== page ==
Harvey Weinstein defense attorney Donna Rotunno began cross-examining a key prosecution witness Friday afternoon, aiming to portray her to the jury as a careerist scenester and not a victim of sexual assault.
“You wanted the benefits of the relationship,” Rotunno said to Jessica Mann, who earlier in the day had detailed multiple incidents of sexual assault, coercion and harassment by Weinstein. Rather than the criminal acts Mann described, Rotunno said Mann “lied” by hiding her ongoing ties with Weinstein, which — as the prosecution has conceded — included instances of consensual sex.
“You talked about how manipulated you felt by Harvey Weinstein, but you were manipulating him to get invited to fancy parties,” Rotunno charged. “I was not manipulating him,” Mann replied.
At the same time, Mann described a complicated stretch of years in the mid-2000s when she fell into Weinstein’s orbit. Despite feeling “abused,” she also maintained a certain “compassion” for Weinstein.
Mann is one of two accusers whose allegations against Weinstein (hers in 2013, Mimi Haleyi in 2006) form the basis of the five felony counts against him. Her testimony will continue Monday and prosecutors have one more witness to call after that before turning things over to the defense in the middle of next week. The trial has run for four weeks and is a bit ahead of initial projects that it would stretch into March.
Weinstein has maintained that all sexual encounters with all of his accusers have been consensual. If convicted, he faces life in prison.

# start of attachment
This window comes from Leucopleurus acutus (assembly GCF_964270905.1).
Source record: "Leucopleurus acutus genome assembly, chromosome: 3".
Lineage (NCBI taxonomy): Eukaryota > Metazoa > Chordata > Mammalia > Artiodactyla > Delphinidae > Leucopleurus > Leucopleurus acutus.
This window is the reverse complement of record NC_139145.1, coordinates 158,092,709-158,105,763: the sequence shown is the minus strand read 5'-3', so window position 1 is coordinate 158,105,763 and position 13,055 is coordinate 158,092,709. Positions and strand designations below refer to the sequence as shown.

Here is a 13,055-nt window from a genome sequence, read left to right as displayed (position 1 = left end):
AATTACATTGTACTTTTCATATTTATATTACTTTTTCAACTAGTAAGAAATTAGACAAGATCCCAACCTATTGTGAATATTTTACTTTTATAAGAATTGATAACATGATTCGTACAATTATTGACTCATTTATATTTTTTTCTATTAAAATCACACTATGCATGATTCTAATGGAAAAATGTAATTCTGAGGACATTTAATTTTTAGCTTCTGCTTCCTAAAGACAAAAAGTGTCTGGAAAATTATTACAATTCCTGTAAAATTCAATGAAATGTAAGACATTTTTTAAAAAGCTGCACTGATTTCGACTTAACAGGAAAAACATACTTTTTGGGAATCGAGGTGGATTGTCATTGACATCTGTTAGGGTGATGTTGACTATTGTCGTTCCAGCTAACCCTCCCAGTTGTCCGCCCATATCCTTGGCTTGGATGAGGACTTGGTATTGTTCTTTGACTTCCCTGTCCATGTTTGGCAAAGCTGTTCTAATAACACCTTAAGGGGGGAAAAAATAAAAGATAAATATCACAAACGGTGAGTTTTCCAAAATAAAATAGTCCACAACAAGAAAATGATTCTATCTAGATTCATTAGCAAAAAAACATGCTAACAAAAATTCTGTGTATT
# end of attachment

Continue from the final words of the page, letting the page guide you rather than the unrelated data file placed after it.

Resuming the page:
According to Mann, on several occasions, Weinstein raped her orally and vaginally, a sequence that began with him demanding a massage at a suite at the Peninsula Hotel in Beverly Hills, CA after the two had met there for dinner. Mann said she complied and rubbed his back with lotion for five to 10 minutes, describing for the jury the “uncomfortable” texture of his pimply skin.
“You found that you could overlook what was grotesque to you about his back and grotesque about his look because you knew he could help advance your career,” Rotunno asserted.
Over prosecutors’ objections, she had Mann read aloud in full a blog post that was never published but was intended for a blog maintained by Mann. Before reading it, Mann noted her intention of writing “exaggerated,” comedic pieces rooted in her experiences. The piece detailed her experiences having threesomes, and in the defense view contradicted Mann’s earlier characterization of an abortive threesome with Weinstein and another woman as “horrifying.”
After growing up in a Pentecostal evangelist “cult” in Washington state, Mann has said she broke with her family and moved to LA. Along with that shift came a looser view of sexuality, Rotunno maintained. “You decided anything goes,” Rotunno said. “You decided to go after married men, didn’t you?”
With the jury comprised of people not familiar with the customs and idiosyncrasies of the film business, Rotunno sought to emphasize how unusual it would be for people in a business setting to be engaging in the kind of behavior alleged by Mann. When Weinstein removed his shirt at the Peninsula, Rotunno said, “At that point, did you know it wasn’t a business meeting anymore? That’s not part of any business meeting I’ve ever been a part of.”
When he lay down on the bed, Rotunno continued, “you didn’t walk out of that hotel room. … You had a choice to walk out of that hotel room and never see Harvey Weinstein again.”
Mann replied, “I didn’t want to offend him and I wanted to de-escalate the situation.”